- Please remind me to pump and dump after I wake up from my surgery. We don’t need a comatose baby, and I’m worried I’ll forget to do it. You may have to help me set the contraption up properly if I’m too out of it. Just think: it’s a good excuse to touch my boobs. Not that you need one.
- We need to pick up Gray after my surgery– it should be done in plenty of time for that. I’ll have knee scars, but they’ll be nothing relative to the scars our kid will have if we forget her at school. On a good note, they’re expecting her at aftercare until we can get there, so if we’re running late, we have a back up plan in place.
- Dinner: Please make the pre-prepared stuffed peppers for dinner. I may not eat them. Or it’s possible I may eat them and not remember I ate them. Either is fine. Please make them anyway so they don’t go bad sitting in the fridge for too long.
- Baths: Please give the girls a bath tonight, because I won’t be able to do it. (PS- When I try to convince you it’s because I’m not allowed to get my bandages wet, know it’s really an excuse to get out of it just this one time.)
- Other: Don’t let me convince you not to drink wine just because I can’t. I’m sure my mom will join you. She should consider it a preemptive gift before she spends the next two weeks watching our kids while I’m an invalid.
- School Preparations: I’ve already picked out the girls’ clothes for school (Yes, this is partially because I’m worried about what you’ll choose, but more because I’m afraid Gray will choose an outfit herself, then hypnotize you with whining until you numbly agree to a giant tutu and light up sandals). Please put sunscreen on them. The girls, not the clothes. With any luck, I had enough forethought to pack them lunch too, but if not, tell me to get off my lazy ass and make it for them. It’s not like I just had surgery or anything.
- Pick Up and Drop Off: Before you can go to work, you’re stuck chaperoning/chauffeuring my sorry butt to daycare with the girls so we can stick to our normal routine… and so I can leave Marlowe and Gray with people who are clearly in better shape (physically and mentally) to care for them than I am. This way my mom gets a much-needed rest, and I can sleep on (read: drool all over) our couch. You will then have to drag my zoned-out, zombie self home again before you head to the office. But you should definitely plan on some super exciting car conversations if I don’t fall asleep. If you’re lucky, I might remember your name by the time we pull into our driveway.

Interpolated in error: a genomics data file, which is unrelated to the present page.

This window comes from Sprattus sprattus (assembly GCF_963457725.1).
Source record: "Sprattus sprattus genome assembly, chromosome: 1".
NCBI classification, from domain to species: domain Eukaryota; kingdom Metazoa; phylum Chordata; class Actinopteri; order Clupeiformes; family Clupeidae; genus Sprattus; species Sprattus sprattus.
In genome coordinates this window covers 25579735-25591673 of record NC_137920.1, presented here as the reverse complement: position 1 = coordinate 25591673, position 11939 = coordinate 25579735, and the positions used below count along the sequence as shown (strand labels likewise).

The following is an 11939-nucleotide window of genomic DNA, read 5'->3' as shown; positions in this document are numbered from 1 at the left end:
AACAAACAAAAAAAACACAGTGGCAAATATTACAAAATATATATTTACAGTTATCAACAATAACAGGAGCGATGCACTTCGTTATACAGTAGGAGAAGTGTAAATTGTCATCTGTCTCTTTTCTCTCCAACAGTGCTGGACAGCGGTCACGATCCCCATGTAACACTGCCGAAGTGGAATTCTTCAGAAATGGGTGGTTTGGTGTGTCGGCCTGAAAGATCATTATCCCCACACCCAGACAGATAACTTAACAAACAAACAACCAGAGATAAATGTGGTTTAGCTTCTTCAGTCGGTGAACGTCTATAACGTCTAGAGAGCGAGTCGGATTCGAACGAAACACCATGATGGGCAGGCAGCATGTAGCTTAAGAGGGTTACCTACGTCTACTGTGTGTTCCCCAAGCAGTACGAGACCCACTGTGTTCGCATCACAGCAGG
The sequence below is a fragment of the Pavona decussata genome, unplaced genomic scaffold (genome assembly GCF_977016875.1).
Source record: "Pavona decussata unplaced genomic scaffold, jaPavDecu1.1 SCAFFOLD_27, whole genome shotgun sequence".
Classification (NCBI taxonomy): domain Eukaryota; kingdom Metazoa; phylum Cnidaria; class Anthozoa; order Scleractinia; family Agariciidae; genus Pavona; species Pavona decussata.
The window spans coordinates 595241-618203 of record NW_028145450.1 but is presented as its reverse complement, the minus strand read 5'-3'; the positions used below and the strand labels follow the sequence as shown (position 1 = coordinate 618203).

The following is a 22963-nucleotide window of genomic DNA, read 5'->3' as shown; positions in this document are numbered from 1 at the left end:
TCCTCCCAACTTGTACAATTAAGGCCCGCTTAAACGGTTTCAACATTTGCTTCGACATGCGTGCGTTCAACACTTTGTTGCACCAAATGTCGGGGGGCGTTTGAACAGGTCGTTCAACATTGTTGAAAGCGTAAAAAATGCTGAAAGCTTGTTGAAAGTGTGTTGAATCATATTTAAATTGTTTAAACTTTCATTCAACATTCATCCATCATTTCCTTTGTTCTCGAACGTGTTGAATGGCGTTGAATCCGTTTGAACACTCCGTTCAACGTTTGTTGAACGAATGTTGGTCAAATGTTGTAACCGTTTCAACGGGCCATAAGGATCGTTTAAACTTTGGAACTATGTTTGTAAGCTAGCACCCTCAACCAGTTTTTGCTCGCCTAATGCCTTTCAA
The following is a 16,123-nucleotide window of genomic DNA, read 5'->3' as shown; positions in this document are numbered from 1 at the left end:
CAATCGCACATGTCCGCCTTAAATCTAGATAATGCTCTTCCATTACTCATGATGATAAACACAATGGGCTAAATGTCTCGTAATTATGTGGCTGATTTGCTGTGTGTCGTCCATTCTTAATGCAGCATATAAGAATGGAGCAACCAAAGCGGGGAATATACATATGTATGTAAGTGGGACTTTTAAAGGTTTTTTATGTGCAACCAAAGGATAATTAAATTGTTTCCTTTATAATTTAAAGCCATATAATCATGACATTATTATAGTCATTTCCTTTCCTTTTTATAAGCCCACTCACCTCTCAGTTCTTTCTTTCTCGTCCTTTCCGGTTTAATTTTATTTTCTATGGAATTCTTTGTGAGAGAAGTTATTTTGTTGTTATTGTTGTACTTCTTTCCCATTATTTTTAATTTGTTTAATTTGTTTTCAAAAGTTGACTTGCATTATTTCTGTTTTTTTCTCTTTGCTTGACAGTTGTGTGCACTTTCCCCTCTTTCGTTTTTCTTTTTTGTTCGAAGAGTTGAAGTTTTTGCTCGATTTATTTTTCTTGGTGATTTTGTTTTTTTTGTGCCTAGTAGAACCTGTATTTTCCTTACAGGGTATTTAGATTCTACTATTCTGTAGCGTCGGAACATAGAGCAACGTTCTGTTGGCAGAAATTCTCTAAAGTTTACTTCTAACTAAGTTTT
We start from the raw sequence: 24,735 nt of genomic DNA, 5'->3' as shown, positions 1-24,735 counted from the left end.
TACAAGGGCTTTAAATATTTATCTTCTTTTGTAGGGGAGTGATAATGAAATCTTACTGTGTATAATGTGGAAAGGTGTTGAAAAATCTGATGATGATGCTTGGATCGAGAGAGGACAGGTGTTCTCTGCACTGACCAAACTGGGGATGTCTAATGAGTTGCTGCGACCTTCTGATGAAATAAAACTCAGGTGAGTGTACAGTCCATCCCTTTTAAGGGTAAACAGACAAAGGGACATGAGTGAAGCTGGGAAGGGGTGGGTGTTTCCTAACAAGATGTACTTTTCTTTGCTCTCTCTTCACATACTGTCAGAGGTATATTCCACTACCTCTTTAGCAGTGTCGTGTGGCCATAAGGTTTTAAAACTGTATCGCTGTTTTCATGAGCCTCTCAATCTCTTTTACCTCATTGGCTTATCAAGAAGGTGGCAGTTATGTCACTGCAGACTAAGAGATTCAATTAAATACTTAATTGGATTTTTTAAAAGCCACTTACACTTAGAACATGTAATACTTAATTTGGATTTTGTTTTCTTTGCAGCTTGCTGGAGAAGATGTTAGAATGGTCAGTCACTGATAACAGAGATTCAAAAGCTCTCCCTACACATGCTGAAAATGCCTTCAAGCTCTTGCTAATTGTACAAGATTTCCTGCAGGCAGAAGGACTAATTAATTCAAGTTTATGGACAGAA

- Managing Me: Don’t let me convince you I can drink. Or drive. Or drink and drive. Who knows what kind of spell those magic meds will put me under!
- Managing Our Girls: Please give our girls extra love. (Though not in the form of sugar.) I know this will be a challenging time for them. Seeing Mommy in pain is tough, and needing Mommy when there are physical limitations will be frustrating for them. Please try to be as patient as possible and don’t be afraid to ask my mom for help!! I love you all stars and moon.
Love, your list-happy, micro-managing wife. xoxo
As you’ve likely gathered, I combat stress with humor. I promise I’m not really that glib about dying— I’m just terrible at letting other people take care of me, so comedy becomes my crutch. (Not that I don’t have enough crutches to deal with at this particular juncture!) Nevertheless, I realize there are circumstances in which I have no choice but to hand over the reigns… After I write a ten-minute dissertation on how things should be handled while I’m out of commission, of course. Isn’t that what being a mom is all about?
Until next time… Peace, Love, and Dirty Diapers,
Jenna von Oy